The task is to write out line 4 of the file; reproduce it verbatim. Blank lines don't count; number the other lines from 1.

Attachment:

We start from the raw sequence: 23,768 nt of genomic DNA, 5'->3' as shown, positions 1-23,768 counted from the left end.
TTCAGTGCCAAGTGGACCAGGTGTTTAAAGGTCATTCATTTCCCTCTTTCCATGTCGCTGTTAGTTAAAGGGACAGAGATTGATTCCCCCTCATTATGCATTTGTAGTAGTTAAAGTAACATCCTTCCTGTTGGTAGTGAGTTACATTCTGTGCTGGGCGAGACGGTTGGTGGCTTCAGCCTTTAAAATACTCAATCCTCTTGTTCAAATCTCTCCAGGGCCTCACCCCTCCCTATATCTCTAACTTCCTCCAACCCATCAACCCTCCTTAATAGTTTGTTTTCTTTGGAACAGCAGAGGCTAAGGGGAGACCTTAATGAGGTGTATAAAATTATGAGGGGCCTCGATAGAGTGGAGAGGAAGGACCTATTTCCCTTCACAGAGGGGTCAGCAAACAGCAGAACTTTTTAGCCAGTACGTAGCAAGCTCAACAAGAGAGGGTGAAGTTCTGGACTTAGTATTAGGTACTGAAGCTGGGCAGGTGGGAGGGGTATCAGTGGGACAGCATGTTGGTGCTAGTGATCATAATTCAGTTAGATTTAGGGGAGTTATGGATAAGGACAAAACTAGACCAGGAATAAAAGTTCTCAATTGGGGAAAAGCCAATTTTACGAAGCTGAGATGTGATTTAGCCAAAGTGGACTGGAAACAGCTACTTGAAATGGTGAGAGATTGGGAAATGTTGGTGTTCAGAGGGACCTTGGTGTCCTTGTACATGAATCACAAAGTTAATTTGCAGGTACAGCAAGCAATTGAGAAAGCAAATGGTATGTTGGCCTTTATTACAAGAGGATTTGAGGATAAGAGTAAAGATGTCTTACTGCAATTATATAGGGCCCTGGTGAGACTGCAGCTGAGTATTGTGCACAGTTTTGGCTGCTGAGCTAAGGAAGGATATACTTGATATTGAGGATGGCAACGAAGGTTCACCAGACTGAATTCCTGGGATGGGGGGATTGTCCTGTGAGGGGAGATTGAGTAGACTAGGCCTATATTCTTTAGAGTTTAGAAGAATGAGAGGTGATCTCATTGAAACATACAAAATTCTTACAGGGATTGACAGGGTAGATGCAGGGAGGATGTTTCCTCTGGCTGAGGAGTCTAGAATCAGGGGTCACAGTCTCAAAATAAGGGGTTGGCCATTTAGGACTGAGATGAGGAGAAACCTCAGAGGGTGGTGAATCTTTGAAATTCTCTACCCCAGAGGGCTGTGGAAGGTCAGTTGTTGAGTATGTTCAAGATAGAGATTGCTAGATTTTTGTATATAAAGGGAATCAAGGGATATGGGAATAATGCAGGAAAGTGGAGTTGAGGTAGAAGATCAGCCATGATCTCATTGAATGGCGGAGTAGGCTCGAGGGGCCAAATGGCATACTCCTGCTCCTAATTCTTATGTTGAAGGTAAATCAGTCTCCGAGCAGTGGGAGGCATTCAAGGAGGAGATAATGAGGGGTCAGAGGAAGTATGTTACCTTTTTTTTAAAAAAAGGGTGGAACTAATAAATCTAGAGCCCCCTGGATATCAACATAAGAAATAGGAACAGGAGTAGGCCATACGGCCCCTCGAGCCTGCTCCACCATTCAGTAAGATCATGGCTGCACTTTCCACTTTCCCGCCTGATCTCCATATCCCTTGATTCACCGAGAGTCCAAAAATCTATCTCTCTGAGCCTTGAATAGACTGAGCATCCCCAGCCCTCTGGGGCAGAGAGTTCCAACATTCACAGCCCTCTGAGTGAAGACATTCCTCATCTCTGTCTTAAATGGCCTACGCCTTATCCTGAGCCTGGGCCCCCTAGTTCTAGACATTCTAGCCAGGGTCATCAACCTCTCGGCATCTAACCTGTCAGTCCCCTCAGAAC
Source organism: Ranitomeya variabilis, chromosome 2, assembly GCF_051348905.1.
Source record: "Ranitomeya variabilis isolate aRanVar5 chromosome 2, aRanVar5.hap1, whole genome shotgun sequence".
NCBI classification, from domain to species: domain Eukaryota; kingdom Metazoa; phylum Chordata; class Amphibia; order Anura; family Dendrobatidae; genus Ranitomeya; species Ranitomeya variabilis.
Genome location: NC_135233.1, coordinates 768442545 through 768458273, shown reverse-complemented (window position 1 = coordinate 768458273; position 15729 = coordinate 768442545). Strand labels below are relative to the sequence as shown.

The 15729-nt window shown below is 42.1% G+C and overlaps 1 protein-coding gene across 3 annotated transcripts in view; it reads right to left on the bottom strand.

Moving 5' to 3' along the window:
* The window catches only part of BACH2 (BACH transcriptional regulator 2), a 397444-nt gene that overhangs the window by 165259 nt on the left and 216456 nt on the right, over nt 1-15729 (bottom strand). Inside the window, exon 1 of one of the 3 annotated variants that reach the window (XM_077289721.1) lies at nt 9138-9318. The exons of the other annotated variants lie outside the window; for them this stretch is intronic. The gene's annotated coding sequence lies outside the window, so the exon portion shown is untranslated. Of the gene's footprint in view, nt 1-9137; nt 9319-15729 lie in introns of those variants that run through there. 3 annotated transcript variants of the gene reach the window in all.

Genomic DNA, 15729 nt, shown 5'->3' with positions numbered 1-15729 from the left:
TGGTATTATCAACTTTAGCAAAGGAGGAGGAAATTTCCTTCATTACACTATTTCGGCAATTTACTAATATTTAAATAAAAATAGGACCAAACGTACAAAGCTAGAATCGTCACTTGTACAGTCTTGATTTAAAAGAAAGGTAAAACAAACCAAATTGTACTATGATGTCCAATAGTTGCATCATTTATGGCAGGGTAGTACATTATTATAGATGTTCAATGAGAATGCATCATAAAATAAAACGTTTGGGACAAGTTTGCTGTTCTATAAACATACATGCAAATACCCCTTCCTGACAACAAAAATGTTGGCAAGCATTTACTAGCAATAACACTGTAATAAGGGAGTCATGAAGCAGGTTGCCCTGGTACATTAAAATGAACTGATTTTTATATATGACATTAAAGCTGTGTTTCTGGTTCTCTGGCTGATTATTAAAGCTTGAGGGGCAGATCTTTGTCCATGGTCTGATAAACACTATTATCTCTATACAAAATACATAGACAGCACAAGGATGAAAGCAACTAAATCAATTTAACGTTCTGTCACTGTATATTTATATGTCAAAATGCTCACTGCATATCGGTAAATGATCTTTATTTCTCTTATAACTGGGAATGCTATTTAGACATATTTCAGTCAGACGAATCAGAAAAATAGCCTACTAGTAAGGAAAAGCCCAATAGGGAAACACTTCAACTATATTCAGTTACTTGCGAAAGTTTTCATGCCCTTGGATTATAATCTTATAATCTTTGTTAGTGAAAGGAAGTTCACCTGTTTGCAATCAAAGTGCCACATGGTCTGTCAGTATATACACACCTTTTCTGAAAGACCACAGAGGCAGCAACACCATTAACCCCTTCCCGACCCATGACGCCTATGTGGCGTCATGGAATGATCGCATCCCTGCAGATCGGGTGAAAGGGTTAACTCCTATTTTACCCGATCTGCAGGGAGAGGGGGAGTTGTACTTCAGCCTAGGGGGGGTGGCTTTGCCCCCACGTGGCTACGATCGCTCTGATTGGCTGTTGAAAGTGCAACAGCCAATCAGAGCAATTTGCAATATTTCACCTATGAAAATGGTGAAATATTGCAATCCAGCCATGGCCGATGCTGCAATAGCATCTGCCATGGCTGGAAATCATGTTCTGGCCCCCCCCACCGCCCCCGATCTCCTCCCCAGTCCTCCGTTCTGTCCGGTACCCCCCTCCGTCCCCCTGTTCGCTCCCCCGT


Source record: "Ranitomeya variabilis isolate aRanVar5 chromosome 2, aRanVar5.hap1, whole genome shotgun sequence".